Tuesday, August 26, 2003

When Lord Kitchener lent his piercing eye, laser sight finger and dodgy moustache to First World War recruitment posters, he probably didn't imagine that several decades later a Calypso singer from Trinidad would borrow his name. And put a sassy spin on the relationship between the Empire and its "exotic" children.

Kitch sang "London is the Place for Me" back in 1948, the year the Windrush brought 492 Caribbean immigrants to Britain, yet the tune made "mas" on the capital's more discerning radios in 2002. It was featured on a compilation released by Honest Jon's, the premier record shop in Portobello Road, a jewel of the capital's alluring yet thorny crown of multi-culturalism. The song's lifespan is roughly in parallel to the ascension of the Notting Hill carnival.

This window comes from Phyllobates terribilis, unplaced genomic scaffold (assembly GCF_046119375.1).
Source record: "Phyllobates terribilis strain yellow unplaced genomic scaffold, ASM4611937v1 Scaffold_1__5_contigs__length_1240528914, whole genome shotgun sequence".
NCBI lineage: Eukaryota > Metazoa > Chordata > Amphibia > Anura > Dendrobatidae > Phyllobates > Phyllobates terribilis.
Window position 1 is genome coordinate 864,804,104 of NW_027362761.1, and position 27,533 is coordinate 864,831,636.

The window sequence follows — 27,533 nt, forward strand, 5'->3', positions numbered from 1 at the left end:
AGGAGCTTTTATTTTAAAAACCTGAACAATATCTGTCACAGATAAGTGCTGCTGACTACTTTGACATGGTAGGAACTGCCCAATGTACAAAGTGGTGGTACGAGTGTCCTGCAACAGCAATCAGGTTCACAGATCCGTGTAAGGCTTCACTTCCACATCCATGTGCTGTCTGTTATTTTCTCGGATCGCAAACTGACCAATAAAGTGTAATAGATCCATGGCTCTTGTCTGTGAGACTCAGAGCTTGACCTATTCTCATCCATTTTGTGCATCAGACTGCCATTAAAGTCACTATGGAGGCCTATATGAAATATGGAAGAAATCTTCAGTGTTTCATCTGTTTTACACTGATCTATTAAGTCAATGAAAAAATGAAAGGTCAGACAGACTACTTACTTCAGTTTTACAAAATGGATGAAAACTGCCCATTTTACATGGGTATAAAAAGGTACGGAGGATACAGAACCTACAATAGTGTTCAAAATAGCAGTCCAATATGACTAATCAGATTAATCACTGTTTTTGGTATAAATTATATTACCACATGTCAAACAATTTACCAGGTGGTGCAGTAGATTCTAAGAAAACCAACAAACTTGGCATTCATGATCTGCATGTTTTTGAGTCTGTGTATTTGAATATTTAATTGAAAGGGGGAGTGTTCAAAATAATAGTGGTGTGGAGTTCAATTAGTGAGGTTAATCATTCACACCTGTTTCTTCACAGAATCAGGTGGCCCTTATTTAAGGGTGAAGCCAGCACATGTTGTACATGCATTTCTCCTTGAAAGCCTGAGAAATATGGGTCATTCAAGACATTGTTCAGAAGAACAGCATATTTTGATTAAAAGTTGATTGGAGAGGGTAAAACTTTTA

The point is that London has the Caribbean, Africa and Asia fluttering in its subconscious as well as nestling in the marrow of its bones. The sons and daughters of Britain's former colonies have a long and complex history of economic, political and artistic engagement with the capital. They have given it as much as it has given them.

-- From Kevin Le Gendre's review of Sukhdev Sandhu's London Calling: How Black and Asian Writers Imagined a City, published in last Sunday's Independent.

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